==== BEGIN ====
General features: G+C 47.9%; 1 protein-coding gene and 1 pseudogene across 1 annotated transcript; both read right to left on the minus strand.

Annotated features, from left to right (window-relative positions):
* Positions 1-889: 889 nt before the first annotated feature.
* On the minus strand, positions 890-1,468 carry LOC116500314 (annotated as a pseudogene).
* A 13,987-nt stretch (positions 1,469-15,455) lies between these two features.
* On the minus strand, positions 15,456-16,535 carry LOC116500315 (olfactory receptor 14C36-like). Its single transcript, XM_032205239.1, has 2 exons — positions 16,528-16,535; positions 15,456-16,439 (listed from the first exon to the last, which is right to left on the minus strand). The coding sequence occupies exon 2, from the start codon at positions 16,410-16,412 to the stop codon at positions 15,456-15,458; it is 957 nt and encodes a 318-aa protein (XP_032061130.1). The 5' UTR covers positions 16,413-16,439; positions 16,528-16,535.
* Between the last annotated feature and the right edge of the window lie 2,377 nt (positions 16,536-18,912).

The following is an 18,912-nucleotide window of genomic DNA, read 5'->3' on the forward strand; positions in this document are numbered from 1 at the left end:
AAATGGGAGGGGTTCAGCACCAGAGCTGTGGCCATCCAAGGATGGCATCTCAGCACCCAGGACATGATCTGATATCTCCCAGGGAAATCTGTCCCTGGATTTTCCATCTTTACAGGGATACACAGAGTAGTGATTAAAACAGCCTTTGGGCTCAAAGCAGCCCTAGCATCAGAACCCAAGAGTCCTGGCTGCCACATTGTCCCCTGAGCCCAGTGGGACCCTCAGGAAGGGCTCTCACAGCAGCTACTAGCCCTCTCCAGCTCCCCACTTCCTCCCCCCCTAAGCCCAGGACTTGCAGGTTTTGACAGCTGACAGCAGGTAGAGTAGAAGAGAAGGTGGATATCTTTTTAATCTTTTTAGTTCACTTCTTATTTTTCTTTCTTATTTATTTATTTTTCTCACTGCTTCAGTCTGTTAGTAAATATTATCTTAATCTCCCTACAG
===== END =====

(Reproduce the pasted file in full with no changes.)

General features: G+C 47.9%; 1 protein-coding gene and 1 pseudogene across 1 annotated transcript; both read right to left on the minus strand.

Annotated features, from left to right (window-relative positions):
* Positions 1-889: 889 nt before the first annotated feature.
* On the minus strand, positions 890-1,468 carry LOC116500314 (annotated as a pseudogene).
* A 13,987-nt stretch (positions 1,469-15,455) lies between these two features.
* On the minus strand, positions 15,456-16,535 carry LOC116500315 (olfactory receptor 14C36-like). Its single transcript, XM_032205239.1, has 2 exons — positions 16,528-16,535; positions 15,456-16,439 (listed from the first exon to the last, which is right to left on the minus strand). The coding sequence occupies exon 2, from the start codon at positions 16,410-16,412 to the stop codon at positions 15,456-15,458; it is 957 nt and encodes a 318-aa protein (XP_032061130.1). The 5' UTR covers positions 16,413-16,439; positions 16,528-16,535.
* Between the last annotated feature and the right edge of the window lie 2,377 nt (positions 16,536-18,912).

The following is an 18,912-nucleotide window of genomic DNA, read 5'->3' on the forward strand; positions in this document are numbered from 1 at the left end:
AAATGGGAGGGGTTCAGCACCAGAGCTGTGGCCATCCAAGGATGGCATCTCAGCACCCAGGACATGATCTGATATCTCCCAGGGAAATCTGTCCCTGGATTTTCCATCTTTACAGGGATACACAGAGTAGTGATTAAAACAGCCTTTGGGCTCAAAGCAGCCCTAGCATCAGAACCCAAGAGTCCTGGCTGCCACATTGTCCCCTGAGCCCAGTGGGACCCTCAGGAAGGGCTCTCACAGCAGCTACTAGCCCTCTCCAGCTCCCCACTTCCTCCCCCCCTAAGCCCAGGACTTGCAGGTTTTGACAGCTGACAGCAGGTAGAGTAGAAGAGAAGGTGGATATCTTTTTAATCTTTTTAGTTCACTTCTTATTTTTCTTTCTTATTTATTTATTTTTCTCACTGCTTCAGTCTGTTAGTAAATATTATCTTAATCTCCCTACAG